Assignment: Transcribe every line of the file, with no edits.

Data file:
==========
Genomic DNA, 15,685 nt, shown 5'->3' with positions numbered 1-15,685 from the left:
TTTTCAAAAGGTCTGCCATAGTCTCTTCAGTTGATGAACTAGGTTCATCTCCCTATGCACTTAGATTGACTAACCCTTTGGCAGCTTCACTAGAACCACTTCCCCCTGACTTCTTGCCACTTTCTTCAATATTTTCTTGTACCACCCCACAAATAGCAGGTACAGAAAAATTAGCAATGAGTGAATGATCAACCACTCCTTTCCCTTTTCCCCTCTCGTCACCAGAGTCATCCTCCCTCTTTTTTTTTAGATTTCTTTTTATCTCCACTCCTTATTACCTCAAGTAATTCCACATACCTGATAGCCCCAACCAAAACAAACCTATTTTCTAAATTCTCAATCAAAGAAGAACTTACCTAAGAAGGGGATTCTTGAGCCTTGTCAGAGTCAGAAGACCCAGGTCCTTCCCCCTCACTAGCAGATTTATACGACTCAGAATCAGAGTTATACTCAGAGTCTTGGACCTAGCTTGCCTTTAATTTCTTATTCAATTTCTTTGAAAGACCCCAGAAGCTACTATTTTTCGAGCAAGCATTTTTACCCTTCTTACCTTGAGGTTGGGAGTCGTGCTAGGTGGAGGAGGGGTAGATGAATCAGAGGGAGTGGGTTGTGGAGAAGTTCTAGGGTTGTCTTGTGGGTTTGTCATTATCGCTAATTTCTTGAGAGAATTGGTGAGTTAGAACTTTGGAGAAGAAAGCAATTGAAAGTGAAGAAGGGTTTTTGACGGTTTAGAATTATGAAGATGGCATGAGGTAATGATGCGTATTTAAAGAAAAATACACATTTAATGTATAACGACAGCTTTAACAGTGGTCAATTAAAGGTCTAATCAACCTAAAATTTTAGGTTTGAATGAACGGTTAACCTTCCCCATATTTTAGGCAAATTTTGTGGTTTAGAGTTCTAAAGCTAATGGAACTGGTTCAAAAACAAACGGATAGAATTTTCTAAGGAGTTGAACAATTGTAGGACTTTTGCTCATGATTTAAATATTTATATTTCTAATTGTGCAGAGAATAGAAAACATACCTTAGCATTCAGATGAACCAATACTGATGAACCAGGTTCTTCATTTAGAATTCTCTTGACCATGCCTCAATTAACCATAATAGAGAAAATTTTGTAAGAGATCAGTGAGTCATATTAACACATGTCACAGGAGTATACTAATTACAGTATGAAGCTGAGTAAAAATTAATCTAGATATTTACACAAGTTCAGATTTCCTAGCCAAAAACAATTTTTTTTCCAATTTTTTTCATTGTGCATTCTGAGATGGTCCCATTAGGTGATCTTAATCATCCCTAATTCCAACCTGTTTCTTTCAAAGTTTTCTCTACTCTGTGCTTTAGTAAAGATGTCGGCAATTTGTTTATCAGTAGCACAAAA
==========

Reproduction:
Genomic DNA, 15,685 nt, shown 5'->3' with positions numbered 1-15,685 from the left:
TTTTCAAAAGGTCTGCCATAGTCTCTTCAGTTGATGAACTAGGTTCATCTCCCTATGCACTTAGATTGACTAACCCTTTGGCAGCTTCACTAGAACCACTTCCCCCTGACTTCTTGCCACTTTCTTCAATATTTTCTTGTACCACCCCACAAATAGCAGGTACAGAAAAATTAGCAATGAGTGAATGATCAACCACTCCTTTCCCTTTTCCCCTCTCGTCACCAGAGTCATCCTCCCTCTTTTTTTTTAGATTTCTTTTTATCTCCACTCCTTATTACCTCAAGTAATTCCACATACCTGATAGCCCCAACCAAAACAAACCTATTTTCTAAATTCTCAATCAAAGAAGAACTTACCTAAGAAGGGGATTCTTGAGCCTTGTCAGAGTCAGAAGACCCAGGTCCTTCCCCCTCACTAGCAGATTTATACGACTCAGAATCAGAGTTATACTCAGAGTCTTGGACCTAGCTTGCCTTTAATTTCTTATTCAATTTCTTTGAAAGACCCCAGAAGCTACTATTTTTCGAGCAAGCATTTTTACCCTTCTTACCTTGAGGTTGGGAGTCGTGCTAGGTGGAGGAGGGGTAGATGAATCAGAGGGAGTGGGTTGTGGAGAAGTTCTAGGGTTGTCTTGTGGGTTTGTCATTATCGCTAATTTCTTGAGAGAATTGGTGAGTTAGAACTTTGGAGAAGAAAGCAATTGAAAGTGAAGAAGGGTTTTTGACGGTTTAGAATTATGAAGATGGCATGAGGTAATGATGCGTATTTAAAGAAAAATACACATTTAATGTATAACGACAGCTTTAACAGTGGTCAATTAAAGGTCTAATCAACCTAAAATTTTAGGTTTGAATGAACGGTTAACCTTCCCCATATTTTAGGCAAATTTTGTGGTTTAGAGTTCTAAAGCTAATGGAACTGGTTCAAAAACAAACGGATAGAATTTTCTAAGGAGTTGAACAATTGTAGGACTTTTGCTCATGATTTAAATATTTATATTTCTAATTGTGCAGAGAATAGAAAACATACCTTAGCATTCAGATGAACCAATACTGATGAACCAGGTTCTTCATTTAGAATTCTCTTGACCATGCCTCAATTAACCATAATAGAGAAAATTTTGTAAGAGATCAGTGAGTCATATTAACACATGTCACAGGAGTATACTAATTACAGTATGAAGCTGAGTAAAAATTAATCTAGATATTTACACAAGTTCAGATTTCCTAGCCAAAAACAATTTTTTTTCCAATTTTTTTCATTGTGCATTCTGAGATGGTCCCATTAGGTGATCTTAATCATCCCTAATTCCAACCTGTTTCTTTCAAAGTTTTCTCTACTCTGTGCTTTAGTAAAGATGTCGGCAATTTGTTTATCAGTAGCACAAAA